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This week nations from around the world gathered at the United Nations to agree on a new global drug policy. The meeting is the first since 1998, when the war on drugs was at its height. World leaders agree those policies failed, and that the way forward includes a softer approach to drug users. But there's little consensus on whether to legalize or decriminalize illicit substances. Guest host Barbara Bogaev explores the UN's special summit on drug policy and the shift toward decriminalization.

Later on the program, The Donald "evolves." Did the Trump campaign just admit it's all an act?

In London, Obama Urges British Voters to Stay in the EU 6 MIN, 30 SEC

President Obama's last official trip to London this week comes ahead of Britain's June referendum on whether to leave the European Union, and he's weighed in on the so­called "Brexit." His column in the Daily Telegraph urging Britain to stay in the EU prompted heated responses. At a press conference today he cautioned, "(M)aybe some point down the line there might be a UK-US trade agreement but it's not going to happen anytime soon, because our focus is in negotiating with the big block of the European Union to get a trade agreement done. And UK is going to be in the back of the queue."

Michael Goldfarb has covered many arguments between Britain and the EU during his years as a correspondent with NPR. He has lived in London for 30 years.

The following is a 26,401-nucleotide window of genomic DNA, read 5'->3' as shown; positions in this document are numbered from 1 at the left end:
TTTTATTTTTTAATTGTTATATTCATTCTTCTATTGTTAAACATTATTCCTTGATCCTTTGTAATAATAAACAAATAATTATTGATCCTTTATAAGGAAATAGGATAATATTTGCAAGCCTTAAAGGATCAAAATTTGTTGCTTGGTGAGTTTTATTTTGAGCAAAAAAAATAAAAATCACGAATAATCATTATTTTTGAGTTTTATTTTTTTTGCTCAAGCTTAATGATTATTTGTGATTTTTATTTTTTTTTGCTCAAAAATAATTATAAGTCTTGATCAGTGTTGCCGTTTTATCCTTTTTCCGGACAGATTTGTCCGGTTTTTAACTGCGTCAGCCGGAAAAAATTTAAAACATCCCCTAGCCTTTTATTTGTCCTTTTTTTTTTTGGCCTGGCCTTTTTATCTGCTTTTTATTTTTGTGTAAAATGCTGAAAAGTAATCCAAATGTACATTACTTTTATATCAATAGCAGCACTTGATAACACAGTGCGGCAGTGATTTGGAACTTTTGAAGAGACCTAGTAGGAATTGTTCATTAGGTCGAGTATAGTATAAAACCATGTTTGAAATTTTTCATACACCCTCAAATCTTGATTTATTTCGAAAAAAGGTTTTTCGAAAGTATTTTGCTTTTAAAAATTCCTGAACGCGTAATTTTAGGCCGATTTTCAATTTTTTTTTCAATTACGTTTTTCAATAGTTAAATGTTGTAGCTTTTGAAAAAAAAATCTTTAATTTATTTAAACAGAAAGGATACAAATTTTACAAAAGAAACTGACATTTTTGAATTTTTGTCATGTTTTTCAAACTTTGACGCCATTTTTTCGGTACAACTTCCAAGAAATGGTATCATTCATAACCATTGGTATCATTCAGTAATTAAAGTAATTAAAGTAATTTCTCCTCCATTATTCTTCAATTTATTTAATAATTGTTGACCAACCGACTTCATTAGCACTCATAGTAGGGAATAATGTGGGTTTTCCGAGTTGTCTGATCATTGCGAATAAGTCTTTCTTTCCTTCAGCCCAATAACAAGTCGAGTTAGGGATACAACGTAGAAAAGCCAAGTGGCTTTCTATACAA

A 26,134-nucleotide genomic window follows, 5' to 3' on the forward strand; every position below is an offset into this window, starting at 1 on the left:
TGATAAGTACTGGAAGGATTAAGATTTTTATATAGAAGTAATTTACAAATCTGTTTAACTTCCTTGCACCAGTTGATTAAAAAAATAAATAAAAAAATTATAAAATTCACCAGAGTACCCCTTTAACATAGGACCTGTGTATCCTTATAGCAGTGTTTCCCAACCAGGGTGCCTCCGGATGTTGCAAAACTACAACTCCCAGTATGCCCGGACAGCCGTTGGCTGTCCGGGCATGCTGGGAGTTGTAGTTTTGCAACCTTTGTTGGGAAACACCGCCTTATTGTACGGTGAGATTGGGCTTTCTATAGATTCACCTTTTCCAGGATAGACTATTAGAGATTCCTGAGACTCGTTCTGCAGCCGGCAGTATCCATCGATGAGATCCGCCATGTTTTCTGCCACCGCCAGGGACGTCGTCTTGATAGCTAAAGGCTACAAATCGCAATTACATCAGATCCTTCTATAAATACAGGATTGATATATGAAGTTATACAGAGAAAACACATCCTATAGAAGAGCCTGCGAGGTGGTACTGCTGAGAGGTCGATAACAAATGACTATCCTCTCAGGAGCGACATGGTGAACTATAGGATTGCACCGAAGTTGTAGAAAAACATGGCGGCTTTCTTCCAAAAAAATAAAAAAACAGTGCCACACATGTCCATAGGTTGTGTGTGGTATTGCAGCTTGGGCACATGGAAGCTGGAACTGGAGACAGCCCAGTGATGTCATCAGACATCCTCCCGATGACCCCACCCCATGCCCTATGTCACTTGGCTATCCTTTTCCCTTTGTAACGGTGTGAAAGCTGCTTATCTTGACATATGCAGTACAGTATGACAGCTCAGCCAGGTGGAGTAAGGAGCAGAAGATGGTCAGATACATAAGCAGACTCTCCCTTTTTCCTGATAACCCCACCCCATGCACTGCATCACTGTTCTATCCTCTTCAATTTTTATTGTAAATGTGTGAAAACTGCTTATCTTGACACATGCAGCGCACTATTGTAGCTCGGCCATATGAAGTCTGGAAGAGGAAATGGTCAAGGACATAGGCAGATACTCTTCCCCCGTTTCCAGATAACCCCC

Michael Goldfarb, First Rough Draft of History (podcast) (@MGEmancipation)

The Global War on Drugs Is Dead 34 MIN, 4 SEC

This week the United Nations General Assembly took on global drug policy. The widespread consensus is that the hardline policies of the 1990’s war on drugs have failed. In the past decade 25 countries have passed some kind of decriminalization for drug possession. Here in the US ­­ the original architect of the global war on drugs ­­ four states have legal marijuana markets, and 20 others are considering some form of legalization this year. Now the global conversation about drugs focuses on reducing harm to individuals and communities, and decreasing the ranks of users, but nations remain divided on whether to pursue decriminalization or outright legalization.

Samuel Oakford, Vice News (@samueloakford)
Kevin Sabet, University of Florida / Smart Approaches to Marijuana (@kevinsabet)
Tom Wainwright, The Economist (@t_wainwright)
Diederik Lohman, Human Rights Watch (@diederik_lohman)

Oakford on Jamaica calling for the UN to review the status of cannabis
Oakford on what happened when Portugal decriminalized all drugs
Wainwright on how economists would wage the war on drugs
Wainwright's 'Narconomics: How to Run a Drug Cartel'
SAM on Canada's promotion of the legalization, commercialization of cannabis to the UN
Sabet's 'Reefer Sanity: Seven Great Myth about Marijuana'
Lohman on the war on drugs, a cure worse than the disease

Will the Real Donald Trump Please Stand Up? 9 MIN, 19 SEC

Did Donald Trump's campaign just show its true colors? Last night, Trump's new campaign chief told Florida Republican Party officials that Trump has been playing a "part" during the presidential campaign, and would now take on a new "persona" that is more mainstream Republican. The conversation took place in a closed door meeting, but the Washington Post obtained an audio recording of it.

Photo: George

So who's the real Donald Trump? The candidate who has belittled the Republican Party as corrupt and exclusionary, or the candidate that now promises to carry the GOP line? Should the GOP believe him? Has his presidential campaign been just another reality show?  E.J. Dionne is a syndicated columnist for the Washington Post and author of Why the Right Went Wrong: From Goldwater to the Tea Party and Beyond.

E.J. Dionne, Brookings Institution / Washington Post (@EJDionne)

Why the Right Went Wrong

E.J. Dionne Jr.

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